Workers can suffer nerve damage due to an accident, any type of trauma, repetitive stress, and other causes. Some nerve damage can cause a partial or complete inability to use or move the part of the body that includes that nerve. Nerve damage can also limit a worker’s strength. Nerves that tear, bruise, or stretch may result in permanent injuries. Nerve damage can also prevent the brain from receiving the information it needs. Some, but not all, nerves may be repairable with surgery, physical and other types of therapy, and other treatments.
What is the nervous system?
According to the Mayo Clinic, the nervous system is a “wide-reaching network” of nerve cells. These cells are called neurons. Synapses are connected to the nerves and spread across the body. The nervous system helps people transmit and receive the sensory information that people need to see, hear, touch, smell, taste, and be aware of pain. The circulation of blood could be affected.
Nerves are fragile. When damaged, the nervous system needs a lot of help to heal – if the nerves and synapses heal at all. Workers who suffer nervous system injuries are likely to experience a great amount of pain, numbness, tingling, and weakness.
The two types of nervous systems are:
- The central nervous system (CNS). The CNS consists of your brain and your spinal cord.
- The peripheral nervous system (PNS). The PNS “connects the central nervous system with your internal organs, muscles and sensory tissues.” The PNS helps control a worker’s heart, temperature, muscles, lungs, and other life-critical involuntary functions.
Injuries to the central nervous system
CNS injuries may be due to car accidents, explosions, falls, strokes, gunshots, lack of oxygen, and ruptured brain aneurysm. The Mayo Clinic classifies CNS injuries as traumatic brain injuries or traumatic spinal cord injuries.
When a central nervous system injury occurs at work, the nerves generally do not regenerate. The nerves may be able to adjust with a lot of medical help. Younger workers with a CNS injury are much more likely to adjust than older workers.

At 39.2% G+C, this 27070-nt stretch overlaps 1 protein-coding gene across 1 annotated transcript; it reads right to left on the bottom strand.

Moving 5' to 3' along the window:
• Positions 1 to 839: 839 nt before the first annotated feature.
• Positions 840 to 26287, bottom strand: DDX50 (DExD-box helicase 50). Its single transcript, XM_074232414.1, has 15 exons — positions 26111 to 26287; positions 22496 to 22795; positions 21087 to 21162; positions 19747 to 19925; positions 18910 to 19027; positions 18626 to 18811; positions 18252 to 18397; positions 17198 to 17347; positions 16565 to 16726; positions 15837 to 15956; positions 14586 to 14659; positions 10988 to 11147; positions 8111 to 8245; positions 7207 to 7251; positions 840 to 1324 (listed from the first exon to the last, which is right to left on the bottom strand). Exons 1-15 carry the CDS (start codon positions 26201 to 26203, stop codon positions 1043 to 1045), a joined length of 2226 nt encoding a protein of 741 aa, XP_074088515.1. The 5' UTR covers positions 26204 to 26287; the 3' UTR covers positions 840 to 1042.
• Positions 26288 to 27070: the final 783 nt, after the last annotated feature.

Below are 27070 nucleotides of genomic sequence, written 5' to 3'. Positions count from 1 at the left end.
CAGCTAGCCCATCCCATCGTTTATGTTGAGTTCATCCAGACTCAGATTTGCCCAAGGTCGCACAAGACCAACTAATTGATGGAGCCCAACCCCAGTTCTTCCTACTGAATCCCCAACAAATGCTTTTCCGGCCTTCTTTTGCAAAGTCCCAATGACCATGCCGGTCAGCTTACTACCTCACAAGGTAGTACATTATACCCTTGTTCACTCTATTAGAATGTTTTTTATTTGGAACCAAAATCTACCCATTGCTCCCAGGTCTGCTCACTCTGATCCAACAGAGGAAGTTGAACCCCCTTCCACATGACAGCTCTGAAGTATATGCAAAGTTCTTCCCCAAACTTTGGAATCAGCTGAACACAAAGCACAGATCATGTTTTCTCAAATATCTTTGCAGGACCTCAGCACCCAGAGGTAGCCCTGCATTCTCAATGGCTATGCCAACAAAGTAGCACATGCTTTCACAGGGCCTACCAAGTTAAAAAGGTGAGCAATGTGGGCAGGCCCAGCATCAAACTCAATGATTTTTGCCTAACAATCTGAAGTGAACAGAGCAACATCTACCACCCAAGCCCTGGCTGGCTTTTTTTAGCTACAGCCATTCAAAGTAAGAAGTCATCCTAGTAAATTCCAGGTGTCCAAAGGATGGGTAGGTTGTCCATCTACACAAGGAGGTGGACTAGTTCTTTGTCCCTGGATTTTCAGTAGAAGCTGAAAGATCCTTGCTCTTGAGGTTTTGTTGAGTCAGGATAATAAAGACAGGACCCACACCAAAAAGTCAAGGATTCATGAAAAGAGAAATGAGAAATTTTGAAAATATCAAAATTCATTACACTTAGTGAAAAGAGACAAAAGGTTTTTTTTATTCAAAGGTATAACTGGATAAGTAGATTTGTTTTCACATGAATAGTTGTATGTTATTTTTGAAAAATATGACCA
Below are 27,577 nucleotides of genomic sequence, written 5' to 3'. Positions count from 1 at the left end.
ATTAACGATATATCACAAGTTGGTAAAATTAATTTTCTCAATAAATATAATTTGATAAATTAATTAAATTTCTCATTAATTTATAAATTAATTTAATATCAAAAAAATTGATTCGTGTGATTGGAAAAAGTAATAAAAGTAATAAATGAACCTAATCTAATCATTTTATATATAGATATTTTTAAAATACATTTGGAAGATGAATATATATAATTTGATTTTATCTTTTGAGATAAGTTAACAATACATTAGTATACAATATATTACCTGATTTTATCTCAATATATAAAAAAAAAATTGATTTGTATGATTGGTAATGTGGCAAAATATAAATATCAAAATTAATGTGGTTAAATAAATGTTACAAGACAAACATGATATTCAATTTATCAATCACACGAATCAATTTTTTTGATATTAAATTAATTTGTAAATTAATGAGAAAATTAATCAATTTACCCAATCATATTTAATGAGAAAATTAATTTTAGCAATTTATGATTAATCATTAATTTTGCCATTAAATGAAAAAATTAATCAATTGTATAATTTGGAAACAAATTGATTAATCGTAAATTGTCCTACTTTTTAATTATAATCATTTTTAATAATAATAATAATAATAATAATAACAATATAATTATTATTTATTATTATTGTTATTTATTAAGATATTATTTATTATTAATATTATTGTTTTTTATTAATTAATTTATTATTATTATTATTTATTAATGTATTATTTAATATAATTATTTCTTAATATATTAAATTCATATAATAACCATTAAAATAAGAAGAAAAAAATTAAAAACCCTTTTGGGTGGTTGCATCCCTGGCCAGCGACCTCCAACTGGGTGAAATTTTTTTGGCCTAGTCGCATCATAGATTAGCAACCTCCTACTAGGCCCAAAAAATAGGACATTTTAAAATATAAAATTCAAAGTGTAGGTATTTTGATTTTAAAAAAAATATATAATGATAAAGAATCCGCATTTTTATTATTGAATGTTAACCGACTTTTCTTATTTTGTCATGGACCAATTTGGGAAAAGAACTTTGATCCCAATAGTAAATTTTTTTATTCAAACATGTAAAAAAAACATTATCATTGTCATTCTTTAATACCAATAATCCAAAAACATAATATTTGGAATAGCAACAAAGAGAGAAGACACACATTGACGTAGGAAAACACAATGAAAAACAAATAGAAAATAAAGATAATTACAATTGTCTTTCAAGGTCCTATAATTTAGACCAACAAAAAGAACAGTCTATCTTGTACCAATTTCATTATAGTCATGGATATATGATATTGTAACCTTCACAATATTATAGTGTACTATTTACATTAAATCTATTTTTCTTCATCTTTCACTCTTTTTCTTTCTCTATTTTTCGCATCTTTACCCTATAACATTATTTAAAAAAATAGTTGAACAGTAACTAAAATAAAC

Getting immediate help for a CNS injury is critical. Neurosurgeons can’t repair the initial brain or spinal injury but they may be able to prevent “secondary damage,” which helps prevent the initial damage from moving to other areas.
Injuries to the peripheral nervous system
Some of the common workplace causes of peripheral nervous system injuries include:
- Any type of accident including car and truck accidents, and falls.
- Repetitive stress injuries, which any worker can suffer, from a clerical worker to a construction worker. Carpal tunnel syndrome is a common repetitive stress injury that causes nerve damage.
- Workers may need surgery for many different types of injuries. Surgeries can result in nerve damage.
Peripheral nerve injuries are classified by their severity. Neuropraxia is a mild and common type of nerve injury that usually results in a full recovery. The two severest types of nerve injuries are:
- This PNS injury is a partial tear of the nerve. “The outer nerve sheath is intact, but the neurons within are damaged.” The damaged nerve cells can generally regenerate at a very slow rate. The recovery is typically incomplete.